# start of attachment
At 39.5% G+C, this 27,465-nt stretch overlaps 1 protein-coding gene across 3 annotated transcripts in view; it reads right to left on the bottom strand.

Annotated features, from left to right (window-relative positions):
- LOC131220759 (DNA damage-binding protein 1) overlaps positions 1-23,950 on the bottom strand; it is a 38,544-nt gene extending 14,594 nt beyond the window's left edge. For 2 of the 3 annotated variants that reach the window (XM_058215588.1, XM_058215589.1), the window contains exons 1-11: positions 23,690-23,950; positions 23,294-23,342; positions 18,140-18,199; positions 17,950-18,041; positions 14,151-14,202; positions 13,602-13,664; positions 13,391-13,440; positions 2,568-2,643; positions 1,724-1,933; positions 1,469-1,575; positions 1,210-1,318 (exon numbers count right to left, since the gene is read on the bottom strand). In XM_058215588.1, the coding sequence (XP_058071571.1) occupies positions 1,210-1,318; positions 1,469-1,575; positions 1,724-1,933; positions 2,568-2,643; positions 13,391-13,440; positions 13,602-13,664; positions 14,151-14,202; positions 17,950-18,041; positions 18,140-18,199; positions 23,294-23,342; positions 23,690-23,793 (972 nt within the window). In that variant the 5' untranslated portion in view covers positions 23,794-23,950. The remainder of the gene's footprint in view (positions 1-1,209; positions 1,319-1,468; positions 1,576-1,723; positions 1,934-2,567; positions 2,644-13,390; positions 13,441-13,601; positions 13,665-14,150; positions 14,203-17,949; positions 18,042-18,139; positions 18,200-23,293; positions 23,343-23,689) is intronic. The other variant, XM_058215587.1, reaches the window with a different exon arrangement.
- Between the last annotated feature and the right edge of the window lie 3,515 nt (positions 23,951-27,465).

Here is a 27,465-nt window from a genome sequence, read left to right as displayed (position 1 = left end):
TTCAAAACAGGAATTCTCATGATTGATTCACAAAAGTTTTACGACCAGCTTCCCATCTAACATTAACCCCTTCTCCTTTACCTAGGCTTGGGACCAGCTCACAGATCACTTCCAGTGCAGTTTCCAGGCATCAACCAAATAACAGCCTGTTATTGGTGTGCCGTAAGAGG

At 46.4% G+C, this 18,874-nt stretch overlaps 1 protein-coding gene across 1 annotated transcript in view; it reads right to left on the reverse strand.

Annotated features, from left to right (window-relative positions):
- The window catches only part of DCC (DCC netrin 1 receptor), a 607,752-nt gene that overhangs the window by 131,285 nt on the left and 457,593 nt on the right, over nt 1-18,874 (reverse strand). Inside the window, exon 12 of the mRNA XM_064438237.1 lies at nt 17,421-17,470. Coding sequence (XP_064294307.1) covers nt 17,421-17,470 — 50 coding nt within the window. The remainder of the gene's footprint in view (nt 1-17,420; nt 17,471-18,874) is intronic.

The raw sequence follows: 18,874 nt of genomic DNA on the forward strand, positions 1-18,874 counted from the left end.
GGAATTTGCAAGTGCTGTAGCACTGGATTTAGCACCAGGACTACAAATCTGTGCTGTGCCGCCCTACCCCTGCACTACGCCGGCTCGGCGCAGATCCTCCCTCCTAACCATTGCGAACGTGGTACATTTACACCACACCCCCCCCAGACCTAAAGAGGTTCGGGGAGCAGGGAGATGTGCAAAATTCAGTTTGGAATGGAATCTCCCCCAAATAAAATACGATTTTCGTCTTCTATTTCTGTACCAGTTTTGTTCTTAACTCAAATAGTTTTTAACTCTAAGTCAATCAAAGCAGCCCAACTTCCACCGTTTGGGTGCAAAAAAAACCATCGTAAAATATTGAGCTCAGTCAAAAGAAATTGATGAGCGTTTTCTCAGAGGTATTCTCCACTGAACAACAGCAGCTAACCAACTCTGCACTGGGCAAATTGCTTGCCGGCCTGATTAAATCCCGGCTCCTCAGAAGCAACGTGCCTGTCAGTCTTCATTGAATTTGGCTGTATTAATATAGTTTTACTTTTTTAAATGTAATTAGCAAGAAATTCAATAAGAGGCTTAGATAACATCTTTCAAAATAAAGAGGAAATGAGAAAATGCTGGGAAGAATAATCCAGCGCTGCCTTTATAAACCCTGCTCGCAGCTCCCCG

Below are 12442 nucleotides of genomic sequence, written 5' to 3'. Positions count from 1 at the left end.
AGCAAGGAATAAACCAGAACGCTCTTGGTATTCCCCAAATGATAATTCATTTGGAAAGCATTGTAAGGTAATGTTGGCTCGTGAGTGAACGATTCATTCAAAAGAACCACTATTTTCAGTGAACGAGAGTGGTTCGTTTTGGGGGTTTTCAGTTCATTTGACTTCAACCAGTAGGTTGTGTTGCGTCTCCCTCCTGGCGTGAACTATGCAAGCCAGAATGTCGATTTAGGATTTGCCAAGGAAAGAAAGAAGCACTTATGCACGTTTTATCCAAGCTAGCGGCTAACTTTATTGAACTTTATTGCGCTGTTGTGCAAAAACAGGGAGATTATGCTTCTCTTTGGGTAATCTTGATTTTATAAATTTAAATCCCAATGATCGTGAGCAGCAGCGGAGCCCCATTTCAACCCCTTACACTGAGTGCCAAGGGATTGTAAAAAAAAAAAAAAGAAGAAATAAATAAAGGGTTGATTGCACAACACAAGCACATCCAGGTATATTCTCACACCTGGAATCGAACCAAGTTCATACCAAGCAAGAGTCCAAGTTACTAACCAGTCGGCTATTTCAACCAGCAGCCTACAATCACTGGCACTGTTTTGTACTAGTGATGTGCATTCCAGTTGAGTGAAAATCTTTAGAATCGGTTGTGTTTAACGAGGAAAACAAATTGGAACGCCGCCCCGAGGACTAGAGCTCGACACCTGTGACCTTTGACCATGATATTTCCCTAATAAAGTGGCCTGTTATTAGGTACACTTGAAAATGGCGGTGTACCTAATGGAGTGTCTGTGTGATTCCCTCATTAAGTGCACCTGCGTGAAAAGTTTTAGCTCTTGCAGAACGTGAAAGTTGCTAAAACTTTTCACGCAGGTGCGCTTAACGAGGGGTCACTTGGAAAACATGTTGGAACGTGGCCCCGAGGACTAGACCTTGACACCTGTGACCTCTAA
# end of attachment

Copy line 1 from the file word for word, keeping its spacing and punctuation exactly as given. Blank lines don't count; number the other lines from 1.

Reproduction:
At 39.5% G+C, this 27,465-nt stretch overlaps 1 protein-coding gene across 3 annotated transcripts in view; it reads right to left on the bottom strand.